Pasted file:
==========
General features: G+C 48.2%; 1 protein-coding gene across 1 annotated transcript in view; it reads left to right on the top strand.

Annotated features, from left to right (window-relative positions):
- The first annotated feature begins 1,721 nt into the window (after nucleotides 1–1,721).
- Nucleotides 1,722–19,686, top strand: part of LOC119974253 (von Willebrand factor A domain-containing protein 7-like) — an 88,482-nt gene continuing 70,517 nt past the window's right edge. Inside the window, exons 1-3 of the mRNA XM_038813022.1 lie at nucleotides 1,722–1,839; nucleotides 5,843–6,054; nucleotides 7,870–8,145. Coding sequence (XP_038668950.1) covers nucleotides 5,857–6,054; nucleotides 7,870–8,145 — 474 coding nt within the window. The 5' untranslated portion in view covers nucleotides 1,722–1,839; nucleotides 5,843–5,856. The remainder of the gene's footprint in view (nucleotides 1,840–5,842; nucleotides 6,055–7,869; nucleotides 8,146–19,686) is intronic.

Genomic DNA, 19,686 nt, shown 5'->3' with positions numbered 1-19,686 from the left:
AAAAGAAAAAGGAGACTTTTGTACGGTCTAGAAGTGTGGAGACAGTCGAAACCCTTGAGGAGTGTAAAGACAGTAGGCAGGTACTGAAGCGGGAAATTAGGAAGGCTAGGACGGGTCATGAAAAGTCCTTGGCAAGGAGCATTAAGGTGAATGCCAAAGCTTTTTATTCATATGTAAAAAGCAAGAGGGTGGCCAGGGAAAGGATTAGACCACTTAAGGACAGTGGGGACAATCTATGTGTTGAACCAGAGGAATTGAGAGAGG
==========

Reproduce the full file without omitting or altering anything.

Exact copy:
General features: G+C 48.2%; 1 protein-coding gene across 1 annotated transcript in view; it reads left to right on the top strand.

Annotated features, from left to right (window-relative positions):
- The first annotated feature begins 1,721 nt into the window (after nucleotides 1–1,721).
- Nucleotides 1,722–19,686, top strand: part of LOC119974253 (von Willebrand factor A domain-containing protein 7-like) — an 88,482-nt gene continuing 70,517 nt past the window's right edge. Inside the window, exons 1-3 of the mRNA XM_038813022.1 lie at nucleotides 1,722–1,839; nucleotides 5,843–6,054; nucleotides 7,870–8,145. Coding sequence (XP_038668950.1) covers nucleotides 5,857–6,054; nucleotides 7,870–8,145 — 474 coding nt within the window. The 5' untranslated portion in view covers nucleotides 1,722–1,839; nucleotides 5,843–5,856. The remainder of the gene's footprint in view (nucleotides 1,840–5,842; nucleotides 6,055–7,869; nucleotides 8,146–19,686) is intronic.

Genomic DNA, 19,686 nt, shown 5'->3' with positions numbered 1-19,686 from the left:
AAAAGAAAAAGGAGACTTTTGTACGGTCTAGAAGTGTGGAGACAGTCGAAACCCTTGAGGAGTGTAAAGACAGTAGGCAGGTACTGAAGCGGGAAATTAGGAAGGCTAGGACGGGTCATGAAAAGTCCTTGGCAAGGAGCATTAAGGTGAATGCCAAAGCTTTTTATTCATATGTAAAAAGCAAGAGGGTGGCCAGGGAAAGGATTAGACCACTTAAGGACAGTGGGGACAATCTATGTGTTGAACCAGAGGAATTGAGAGAGG